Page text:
Bound up in this ongoing conversation about youth engagement is the question of who has the right to be heard. In the United States, there are two distinct conversations that happen regarding the rights of children and youth; one is protective (Children’s Defense Fund) and the other is liberatory (National Youth Rights Association).
Children’s Ombudsman Offices are independent, impartial public officials with authority and responsibility to receive, investigate or informally address complaints about government actions, and, when appropriate, make findings and recommendations, and publish reports. Their roles are almost wholly interpreted to be protective, with few reports indicating that they’ve done anything related to liberating young people.
Twenty-two states in the US have official children’s ombudsman offices that deal with children’s rights issues. Have you ever heard of these offices in Colorado, Connecticut, Georgia, Indiana, Maine, Massachusetts, Michigan, Missouri, Rhode Island, Tennessee, Washington, California, Texas, Utah, Alaska, Arizona, Hawaii, Iowa, Nebraska, Arkansas, Kentucky, Illinois, Oklahoma, New Hampshire, New Jersey, New York, Oregon, Delaware, Maryland, Minnesota, Nevada, Montana, Ohio, South Carolina, or Virginia?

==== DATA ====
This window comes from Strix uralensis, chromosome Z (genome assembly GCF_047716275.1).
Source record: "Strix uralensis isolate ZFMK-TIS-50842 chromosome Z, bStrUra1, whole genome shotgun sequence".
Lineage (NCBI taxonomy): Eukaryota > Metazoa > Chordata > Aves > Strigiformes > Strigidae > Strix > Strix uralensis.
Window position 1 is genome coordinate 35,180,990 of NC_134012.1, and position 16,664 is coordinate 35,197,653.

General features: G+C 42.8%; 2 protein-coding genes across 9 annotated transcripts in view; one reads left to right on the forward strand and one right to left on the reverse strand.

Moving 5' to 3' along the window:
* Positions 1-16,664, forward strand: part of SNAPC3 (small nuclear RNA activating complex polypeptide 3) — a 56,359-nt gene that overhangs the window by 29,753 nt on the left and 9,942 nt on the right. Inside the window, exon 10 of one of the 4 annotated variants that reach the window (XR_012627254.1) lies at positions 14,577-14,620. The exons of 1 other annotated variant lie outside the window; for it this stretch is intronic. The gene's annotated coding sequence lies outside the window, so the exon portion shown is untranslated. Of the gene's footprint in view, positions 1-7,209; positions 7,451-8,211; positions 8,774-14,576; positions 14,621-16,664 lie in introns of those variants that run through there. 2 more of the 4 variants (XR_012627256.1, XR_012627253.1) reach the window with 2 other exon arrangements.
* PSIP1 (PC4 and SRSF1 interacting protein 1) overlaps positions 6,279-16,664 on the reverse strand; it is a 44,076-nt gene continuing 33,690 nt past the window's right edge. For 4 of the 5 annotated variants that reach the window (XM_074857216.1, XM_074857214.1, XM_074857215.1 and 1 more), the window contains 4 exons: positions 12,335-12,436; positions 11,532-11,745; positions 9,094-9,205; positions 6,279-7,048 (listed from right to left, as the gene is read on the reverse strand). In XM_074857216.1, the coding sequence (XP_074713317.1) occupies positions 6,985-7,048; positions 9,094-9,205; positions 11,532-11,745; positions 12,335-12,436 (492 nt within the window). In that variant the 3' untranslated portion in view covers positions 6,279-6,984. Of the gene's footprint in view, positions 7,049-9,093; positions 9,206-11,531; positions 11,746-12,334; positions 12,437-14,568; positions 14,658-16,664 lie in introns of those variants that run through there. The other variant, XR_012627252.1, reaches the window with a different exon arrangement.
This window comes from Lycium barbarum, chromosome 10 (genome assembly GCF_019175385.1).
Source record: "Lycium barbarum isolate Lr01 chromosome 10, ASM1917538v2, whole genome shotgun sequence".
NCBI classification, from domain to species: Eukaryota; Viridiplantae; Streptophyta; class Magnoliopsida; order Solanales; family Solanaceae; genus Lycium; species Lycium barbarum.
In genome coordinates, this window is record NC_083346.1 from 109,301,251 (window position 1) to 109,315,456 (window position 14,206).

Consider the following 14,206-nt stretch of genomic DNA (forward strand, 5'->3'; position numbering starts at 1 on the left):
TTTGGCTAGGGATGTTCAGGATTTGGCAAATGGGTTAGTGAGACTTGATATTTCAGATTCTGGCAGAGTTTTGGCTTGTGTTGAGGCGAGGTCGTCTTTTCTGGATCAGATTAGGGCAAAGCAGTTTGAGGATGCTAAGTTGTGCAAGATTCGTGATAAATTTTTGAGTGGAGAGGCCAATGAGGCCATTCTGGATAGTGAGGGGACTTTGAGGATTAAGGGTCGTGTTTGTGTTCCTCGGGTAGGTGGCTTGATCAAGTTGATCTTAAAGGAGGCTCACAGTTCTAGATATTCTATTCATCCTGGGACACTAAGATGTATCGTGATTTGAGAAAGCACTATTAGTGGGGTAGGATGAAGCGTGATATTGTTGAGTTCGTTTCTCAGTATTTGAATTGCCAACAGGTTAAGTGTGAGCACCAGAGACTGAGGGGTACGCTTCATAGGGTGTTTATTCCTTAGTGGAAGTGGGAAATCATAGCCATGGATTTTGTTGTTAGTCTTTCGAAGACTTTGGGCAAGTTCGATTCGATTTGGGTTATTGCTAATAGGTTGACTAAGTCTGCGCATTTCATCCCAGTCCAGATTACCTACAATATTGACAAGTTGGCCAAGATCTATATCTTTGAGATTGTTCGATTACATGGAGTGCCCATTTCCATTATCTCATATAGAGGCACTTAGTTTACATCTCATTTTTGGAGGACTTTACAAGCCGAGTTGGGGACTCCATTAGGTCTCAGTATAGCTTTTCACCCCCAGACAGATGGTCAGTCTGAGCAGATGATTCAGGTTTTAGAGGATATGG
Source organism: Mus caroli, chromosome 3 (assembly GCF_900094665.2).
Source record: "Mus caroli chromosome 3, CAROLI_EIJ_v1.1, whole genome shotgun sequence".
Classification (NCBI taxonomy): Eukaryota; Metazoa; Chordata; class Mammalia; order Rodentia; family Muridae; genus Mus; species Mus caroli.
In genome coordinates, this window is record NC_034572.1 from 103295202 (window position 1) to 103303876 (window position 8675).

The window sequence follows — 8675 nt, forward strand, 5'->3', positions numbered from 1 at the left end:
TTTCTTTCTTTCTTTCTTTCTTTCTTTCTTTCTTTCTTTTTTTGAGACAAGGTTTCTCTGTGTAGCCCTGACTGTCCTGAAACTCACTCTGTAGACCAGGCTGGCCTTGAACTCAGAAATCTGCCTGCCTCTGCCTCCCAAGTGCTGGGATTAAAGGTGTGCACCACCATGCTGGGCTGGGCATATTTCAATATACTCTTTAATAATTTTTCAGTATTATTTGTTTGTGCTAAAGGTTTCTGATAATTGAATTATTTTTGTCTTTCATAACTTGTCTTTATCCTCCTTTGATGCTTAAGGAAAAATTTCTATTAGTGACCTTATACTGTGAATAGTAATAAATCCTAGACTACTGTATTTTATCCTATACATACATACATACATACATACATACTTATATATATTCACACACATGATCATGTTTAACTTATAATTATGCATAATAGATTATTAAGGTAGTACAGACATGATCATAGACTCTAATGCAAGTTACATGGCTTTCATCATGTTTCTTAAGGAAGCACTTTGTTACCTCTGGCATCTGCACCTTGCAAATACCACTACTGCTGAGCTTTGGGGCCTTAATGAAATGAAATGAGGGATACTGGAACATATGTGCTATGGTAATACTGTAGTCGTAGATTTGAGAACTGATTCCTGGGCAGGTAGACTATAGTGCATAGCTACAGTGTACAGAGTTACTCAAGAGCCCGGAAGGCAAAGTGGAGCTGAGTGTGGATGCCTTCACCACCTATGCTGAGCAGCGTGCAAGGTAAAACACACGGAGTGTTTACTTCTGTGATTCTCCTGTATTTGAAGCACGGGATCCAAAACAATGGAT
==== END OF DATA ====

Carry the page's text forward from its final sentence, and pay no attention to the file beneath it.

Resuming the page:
You can learn about these offices, including what they specifically do and how they operate, from this website.
I would like to see these offices, along with state-level Children’s Cabinets and local and state Youth Councils, assume leadership towards promoting youth voice, youth engagement, youth leadership, and youth empowerment across the country, and that includes children, too.
This would create relevant, meaningful opportunities for young people of all ages to engage in democracy. It would also catalyze vibrant conversations in many places where discussions about children’s rights, youth rights, and civic engagement are dead.
What is ahead? Expanding children’s rights in the United States may be the next route to take.